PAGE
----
Wildlife workers not vaccinated despite being in risk groupPark officials engage with wildlife and local communities, so it is important to protect them as well as animals from infection, conservationists say.
Chitwan National Park has carried on with its conservation activities as if there was no pandemic.
In recent months, they have nabbed many poachers involved in the killing endangered one-horned rhinos and kept a check on illegal activities in and around the park area.
The park authorities even managed to count nearly 700 rhinos dwelling in various parts of the protected area as part of the nationwide rhino census in the middle of the Covid-19 pandemic.
But working during such a difficult time, which has multiplied challenges for the wildlife conservation sector, has also invited the risk of Covid-19 infection for the officials of the Chitwan National Park and other parks.
A significant number of park officials are not vaccinated.
The Chitwan National Park has a total of 376 staff members. However, even after nearly five months of the nationwide vaccination drive, nearly half of them have not received any dose of Covid-19 vaccine.
When government officials were being vaccinated, many of the park’s staff members could not receive the vaccine for various reasons.
“Some staff members were deep inside the jungle, where the phone network is unreachable, when the vaccine was being administered,” Ana Nath Baral, chief conservation officer of the park, told the Post. “It was the time when there were frequent rhino deaths inside the park and poachers were active. So they were busy dealing with such incidents and other conservation activities.”
Many park officials, including Baral himself, are waiting for their turn to get inoculated.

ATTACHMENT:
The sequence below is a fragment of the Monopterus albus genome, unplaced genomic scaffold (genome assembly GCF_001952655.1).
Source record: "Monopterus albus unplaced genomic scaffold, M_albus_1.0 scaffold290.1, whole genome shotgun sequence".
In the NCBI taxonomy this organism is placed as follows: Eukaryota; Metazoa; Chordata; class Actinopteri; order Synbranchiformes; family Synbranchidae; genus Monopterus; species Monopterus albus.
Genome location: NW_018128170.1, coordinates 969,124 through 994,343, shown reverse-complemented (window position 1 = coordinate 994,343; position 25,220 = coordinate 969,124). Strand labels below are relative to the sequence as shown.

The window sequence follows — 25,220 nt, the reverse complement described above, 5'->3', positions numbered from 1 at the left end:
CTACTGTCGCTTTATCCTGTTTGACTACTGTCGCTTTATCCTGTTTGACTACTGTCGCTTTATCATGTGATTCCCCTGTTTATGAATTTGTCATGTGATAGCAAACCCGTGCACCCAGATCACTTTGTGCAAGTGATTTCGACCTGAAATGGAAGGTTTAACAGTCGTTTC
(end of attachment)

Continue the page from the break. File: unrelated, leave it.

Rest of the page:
“While the vaccine was being administered, we thought that the government would announce other vaccination dates, but that was not to be, ”said Baral.
The government has failed to secure vaccines to inoculate the population against Covid-19.
With the uncertainty over the arrival of vaccines, park officials working on the ground level in various protected areas across the country are worried that they might contract the coronavirus.
According to them, working with people in communities living around the park on a day-to-day basis and handling wildlife species make them prone to contracting the infection, as well as transmitting the virus to animals.
“Sometimes we have to go out to nab suspected poachers. We also run into people from nearby villages while patrolling the park area,” said Baral. “Frequent interaction with people can increase the risk of infections for both officials and the people of local communities.”
Nepal’s 20 protected areas—six conservation areas, one hunting reserve, 12 national parks and one wildlife reserve—have over 10,000 human resources, which includes nearly 2,000 park officials and nearly 8,800 security personnel.
Due to their day-to-day activities involving locals and valuable wildlife, they should be prioritised for Covid-19 vaccination, say wildlife conservationists.
“The kind of work they do on a daily basis requires them to be safe from Covid-19. They have to arrest people involved in prohibited activities inside the park, patrol the park area and engage with local communities, making them highly susceptible to the coronavirus infection,” said Haribhadra Acharya, spokesperson for the Department of National Parks and Wildlife Conservation.